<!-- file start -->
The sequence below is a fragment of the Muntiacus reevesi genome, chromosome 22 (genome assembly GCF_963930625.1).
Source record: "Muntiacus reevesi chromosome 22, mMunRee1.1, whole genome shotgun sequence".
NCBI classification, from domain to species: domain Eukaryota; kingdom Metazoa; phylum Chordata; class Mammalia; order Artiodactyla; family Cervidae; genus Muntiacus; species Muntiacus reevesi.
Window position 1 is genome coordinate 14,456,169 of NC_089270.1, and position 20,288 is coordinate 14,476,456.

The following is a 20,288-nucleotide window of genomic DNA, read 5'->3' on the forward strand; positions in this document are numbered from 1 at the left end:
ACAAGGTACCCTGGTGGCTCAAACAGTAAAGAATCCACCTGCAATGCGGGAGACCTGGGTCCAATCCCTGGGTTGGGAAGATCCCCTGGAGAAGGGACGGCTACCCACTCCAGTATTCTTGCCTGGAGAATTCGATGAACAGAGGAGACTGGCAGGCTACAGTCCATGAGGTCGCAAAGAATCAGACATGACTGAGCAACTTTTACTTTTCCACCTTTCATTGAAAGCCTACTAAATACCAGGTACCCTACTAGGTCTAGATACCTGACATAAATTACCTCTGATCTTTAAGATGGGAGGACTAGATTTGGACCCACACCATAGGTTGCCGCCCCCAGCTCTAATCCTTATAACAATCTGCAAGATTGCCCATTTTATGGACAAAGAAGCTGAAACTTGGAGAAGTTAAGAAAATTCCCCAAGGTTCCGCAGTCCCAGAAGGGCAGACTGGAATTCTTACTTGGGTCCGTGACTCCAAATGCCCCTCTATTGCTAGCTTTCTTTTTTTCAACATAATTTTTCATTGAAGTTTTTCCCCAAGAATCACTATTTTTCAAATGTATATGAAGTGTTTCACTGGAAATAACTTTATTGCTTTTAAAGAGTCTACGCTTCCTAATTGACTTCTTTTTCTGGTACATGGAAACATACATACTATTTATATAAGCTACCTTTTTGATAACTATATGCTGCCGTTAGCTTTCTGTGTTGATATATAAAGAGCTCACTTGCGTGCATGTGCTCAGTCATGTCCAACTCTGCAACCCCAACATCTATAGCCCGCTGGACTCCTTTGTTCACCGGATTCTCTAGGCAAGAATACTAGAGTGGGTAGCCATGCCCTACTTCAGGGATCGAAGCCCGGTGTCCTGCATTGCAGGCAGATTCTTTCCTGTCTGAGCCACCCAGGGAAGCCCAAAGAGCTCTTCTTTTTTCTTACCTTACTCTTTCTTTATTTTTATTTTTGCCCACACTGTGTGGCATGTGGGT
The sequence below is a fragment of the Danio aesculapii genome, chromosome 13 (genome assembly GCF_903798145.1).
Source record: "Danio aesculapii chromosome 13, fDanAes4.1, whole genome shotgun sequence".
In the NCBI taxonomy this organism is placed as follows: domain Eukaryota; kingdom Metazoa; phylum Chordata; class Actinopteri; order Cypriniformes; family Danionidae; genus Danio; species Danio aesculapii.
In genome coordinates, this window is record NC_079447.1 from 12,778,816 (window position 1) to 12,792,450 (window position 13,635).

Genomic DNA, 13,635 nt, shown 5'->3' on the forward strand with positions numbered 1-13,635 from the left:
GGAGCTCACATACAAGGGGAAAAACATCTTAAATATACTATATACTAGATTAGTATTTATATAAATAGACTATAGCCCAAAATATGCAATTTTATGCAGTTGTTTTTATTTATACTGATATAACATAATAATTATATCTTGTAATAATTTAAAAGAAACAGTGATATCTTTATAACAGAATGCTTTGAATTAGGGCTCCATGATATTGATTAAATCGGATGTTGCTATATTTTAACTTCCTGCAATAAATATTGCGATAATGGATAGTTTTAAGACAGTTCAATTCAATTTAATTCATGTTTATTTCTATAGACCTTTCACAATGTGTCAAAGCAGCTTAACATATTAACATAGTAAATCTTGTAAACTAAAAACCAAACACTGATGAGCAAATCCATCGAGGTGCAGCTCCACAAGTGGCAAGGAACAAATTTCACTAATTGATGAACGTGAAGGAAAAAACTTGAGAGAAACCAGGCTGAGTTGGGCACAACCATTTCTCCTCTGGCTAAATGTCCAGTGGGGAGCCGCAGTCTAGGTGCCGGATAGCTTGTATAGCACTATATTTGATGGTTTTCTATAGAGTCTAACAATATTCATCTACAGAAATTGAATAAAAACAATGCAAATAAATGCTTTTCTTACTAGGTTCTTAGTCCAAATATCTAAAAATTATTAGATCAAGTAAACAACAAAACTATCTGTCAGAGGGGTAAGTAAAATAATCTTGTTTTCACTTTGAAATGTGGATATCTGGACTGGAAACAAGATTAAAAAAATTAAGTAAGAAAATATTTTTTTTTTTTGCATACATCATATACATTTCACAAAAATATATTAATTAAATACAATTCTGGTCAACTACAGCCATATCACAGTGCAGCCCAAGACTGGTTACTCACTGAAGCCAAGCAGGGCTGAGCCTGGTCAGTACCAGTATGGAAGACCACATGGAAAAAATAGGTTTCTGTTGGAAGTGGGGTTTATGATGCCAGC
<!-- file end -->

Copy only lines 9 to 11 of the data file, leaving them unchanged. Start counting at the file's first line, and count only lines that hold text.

In the NCBI taxonomy this organism is placed as follows: domain Eukaryota; kingdom Metazoa; phylum Chordata; class Actinopteri; order Cypriniformes; family Danionidae; genus Danio; species Danio aesculapii.
In genome coordinates, this window is record NC_079447.1 from 12,778,816 (window position 1) to 12,792,450 (window position 13,635).

Genomic DNA, 13,635 nt, shown 5'->3' on the forward strand with positions numbered 1-13,635 from the left: